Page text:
July 12, 2017

An A+ experiment

How report cards transformed Pakistan's educational market

Students attend a lecture at the University of Karachi

Bigstock/Aleem Zahid Khan

Education is looking more and more like a market in developing countries.

With low-cost private schools on the rise, students are gaining new educational choices: do they want to attend public schools, which are often plagued by teacher absenteeism and other problems, or do they want to find alternatives?

Students don’t always have the information they need to make these decisions. And without this information, schools might not have an incentive to improve.

Tahir Andrabi, Jishnu Das, and Asim Ijaz Khwaja examine these informational issues in their new paper in the June issue of the American Economic Review. They run an experiment in 112 Pakistani villages through the Learning and Educational Achievements in Pakistan Schools initiative and find that information changes everything.

The researchers gave academic tests to primary school students, sent report cards to the students’ homes, and re-tested the students a year later. Each report card included the child’s score and the average scores of each school in the village.

For schools that received report cards, test scores increased 42 percent more than those in schools without report cards. Private school fees decreased by 17 percent, and public schools saw a modest increase in how qualified the teachers were. Because the report cards induced higher quality and lower costs, primary school enrollment went up by 4.5 percent. A survey confirms that parents shifted their perceptions of school quality to reflect the school’s scores.

Moreover, the report cards — including testing, printing, and distribution — only cost $1 per child.

This is more than a successful intervention. It is evidence that a small amount of basic, transparent information can have a widespread impact on an entire educational market.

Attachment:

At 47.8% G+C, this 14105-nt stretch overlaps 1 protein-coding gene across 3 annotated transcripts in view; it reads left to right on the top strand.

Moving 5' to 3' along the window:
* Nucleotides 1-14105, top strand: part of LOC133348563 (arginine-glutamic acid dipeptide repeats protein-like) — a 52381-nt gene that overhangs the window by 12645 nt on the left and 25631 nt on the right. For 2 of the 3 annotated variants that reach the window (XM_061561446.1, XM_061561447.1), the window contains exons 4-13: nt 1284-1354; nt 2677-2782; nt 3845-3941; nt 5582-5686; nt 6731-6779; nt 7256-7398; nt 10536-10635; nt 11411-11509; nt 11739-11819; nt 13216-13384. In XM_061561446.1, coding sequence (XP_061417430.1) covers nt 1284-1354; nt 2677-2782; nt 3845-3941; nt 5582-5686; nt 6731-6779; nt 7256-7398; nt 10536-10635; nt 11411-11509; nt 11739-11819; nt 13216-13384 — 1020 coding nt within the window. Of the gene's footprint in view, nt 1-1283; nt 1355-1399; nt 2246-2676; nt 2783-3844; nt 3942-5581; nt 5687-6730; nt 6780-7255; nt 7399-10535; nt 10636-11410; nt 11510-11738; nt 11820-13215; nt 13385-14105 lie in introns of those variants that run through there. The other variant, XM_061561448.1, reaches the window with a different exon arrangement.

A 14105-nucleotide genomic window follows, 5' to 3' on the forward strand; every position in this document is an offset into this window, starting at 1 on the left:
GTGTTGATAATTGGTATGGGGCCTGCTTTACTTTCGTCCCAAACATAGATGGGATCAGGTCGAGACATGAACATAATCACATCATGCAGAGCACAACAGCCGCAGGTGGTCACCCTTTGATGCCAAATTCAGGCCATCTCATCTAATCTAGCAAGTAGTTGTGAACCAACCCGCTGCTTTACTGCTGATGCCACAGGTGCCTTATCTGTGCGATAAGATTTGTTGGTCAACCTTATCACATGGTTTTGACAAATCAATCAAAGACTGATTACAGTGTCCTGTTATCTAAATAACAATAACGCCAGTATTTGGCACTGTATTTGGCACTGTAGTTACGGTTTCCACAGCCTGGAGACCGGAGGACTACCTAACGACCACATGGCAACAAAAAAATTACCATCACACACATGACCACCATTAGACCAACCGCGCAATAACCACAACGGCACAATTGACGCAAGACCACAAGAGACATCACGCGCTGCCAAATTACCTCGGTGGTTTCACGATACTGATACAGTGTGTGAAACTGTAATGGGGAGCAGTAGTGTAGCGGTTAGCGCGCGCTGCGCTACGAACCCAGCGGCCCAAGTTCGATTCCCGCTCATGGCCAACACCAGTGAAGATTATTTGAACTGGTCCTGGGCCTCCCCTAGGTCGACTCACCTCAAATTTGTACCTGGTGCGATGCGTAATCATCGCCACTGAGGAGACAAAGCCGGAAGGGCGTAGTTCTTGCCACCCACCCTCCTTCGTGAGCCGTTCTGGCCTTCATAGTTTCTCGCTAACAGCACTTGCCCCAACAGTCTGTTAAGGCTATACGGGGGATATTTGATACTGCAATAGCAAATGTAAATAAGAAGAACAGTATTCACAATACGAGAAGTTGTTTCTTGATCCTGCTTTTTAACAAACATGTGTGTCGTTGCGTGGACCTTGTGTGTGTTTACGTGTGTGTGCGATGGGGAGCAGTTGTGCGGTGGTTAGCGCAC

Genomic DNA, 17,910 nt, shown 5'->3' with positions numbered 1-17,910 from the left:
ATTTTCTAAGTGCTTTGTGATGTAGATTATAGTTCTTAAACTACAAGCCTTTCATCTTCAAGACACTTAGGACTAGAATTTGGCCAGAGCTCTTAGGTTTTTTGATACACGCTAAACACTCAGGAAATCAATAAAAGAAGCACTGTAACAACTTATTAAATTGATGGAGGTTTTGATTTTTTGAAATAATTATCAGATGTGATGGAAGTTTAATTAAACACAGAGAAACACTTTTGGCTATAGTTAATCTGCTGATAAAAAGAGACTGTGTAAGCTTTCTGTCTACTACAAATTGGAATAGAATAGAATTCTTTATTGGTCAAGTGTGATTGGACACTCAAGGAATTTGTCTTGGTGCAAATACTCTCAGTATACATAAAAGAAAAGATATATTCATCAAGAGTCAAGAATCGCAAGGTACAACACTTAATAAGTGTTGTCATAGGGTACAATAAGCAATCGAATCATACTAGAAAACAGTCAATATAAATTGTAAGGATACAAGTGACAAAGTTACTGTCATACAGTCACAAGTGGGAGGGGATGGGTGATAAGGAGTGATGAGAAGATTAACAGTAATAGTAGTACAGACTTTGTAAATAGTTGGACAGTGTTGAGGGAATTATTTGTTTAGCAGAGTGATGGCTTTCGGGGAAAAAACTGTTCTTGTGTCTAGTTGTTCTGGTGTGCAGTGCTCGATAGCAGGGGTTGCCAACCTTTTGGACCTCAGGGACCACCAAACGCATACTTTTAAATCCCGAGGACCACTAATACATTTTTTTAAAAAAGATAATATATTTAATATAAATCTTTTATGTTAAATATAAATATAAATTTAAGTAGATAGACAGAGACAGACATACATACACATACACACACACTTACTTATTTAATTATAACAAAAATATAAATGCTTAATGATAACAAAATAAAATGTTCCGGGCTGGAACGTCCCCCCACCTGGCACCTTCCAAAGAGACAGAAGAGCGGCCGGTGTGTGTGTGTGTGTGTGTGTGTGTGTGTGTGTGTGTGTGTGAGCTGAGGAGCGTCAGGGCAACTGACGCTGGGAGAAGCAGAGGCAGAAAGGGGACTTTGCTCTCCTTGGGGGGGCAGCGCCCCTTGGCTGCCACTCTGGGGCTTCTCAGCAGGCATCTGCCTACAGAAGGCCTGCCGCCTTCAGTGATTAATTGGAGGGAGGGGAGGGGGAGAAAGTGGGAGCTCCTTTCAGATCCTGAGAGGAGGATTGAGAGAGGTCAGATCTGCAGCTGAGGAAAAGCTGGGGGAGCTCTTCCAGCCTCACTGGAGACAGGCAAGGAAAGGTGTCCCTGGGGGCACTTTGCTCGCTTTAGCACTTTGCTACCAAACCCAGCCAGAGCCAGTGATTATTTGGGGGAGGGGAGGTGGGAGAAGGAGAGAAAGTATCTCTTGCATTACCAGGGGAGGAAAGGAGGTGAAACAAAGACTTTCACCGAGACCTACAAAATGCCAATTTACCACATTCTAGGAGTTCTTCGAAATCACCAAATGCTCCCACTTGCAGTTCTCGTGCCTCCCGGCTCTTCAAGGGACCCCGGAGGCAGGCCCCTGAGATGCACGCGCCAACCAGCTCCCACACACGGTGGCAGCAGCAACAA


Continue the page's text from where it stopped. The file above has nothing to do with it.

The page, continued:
Private school responses to report cards
When private schools receive report cards, they respond in one of two ways. Initially high-scoring schools lower their fees, whereas initially low-scoring schools improve their testing. Green points indicate an increase in normalized test scores, and red points indicate a decrease. 
Source: adapted from Andrabi, et al. (2017) 

Some of these results seem counterintuitive. For example, why would the best private schools lower their costs? The answer is all about asymmetric information. Private schools used to indicate how good they were by charging higher prices. Once the schools had report cards, they used their test scores — rather than their fees — to signal their quality. Then, the schools were able to lower their cost.

Low-cost, low-scoring private schools did not have that option. If they lowered their fees, they risked losing students to the practically free public schools. Instead, they focused on improving their quality. Because they were financially constrained, they could not invest in teacher training or new resources. But by reducing their break time by about 15 minutes a day, they were able to boost their test scores.

Private schools faced the constant threat of losing students, but public schools did not have the same type of accountability; yet, public schools still improved when given report cards. The only change they saw was increased parental interactions with the school district, which is consistent with the explanation that parents successfully put pressure on teachers to improve.

Of course, parents already had ways of assessing school quality before these report cards. “It would be a very odd world where something is important and no one is trying to find it out,” says Khwaja. He gives the example of an illiterate mother who would test her children by reciting poems she had memorized, having them write the words down, and asking them to read the text back to her. Based on their responses, she could tell if they were learning at school.

Still, these methods only lead to partial information. Report cards help to fill in parents’ knowledge more completely and hold schools accountable.

It would be a very odd world where something is important and no one is trying to find it out.

Asim Ijaz Khwaja

Khwaja sees this study as one piece in a “grand Jigsaw puzzle” of various educational market failures. Identifying and systematically addressing these market failures, including the lack of information, is a promising route toward improving Pakistan’s schools.  

For now, he can sum up their main message in two words.

“Information matters.”

Report Cards: The Impact of Providing School and Child Test Scores on Educational Markets appears in the June 2017 issue of the American Economic Review.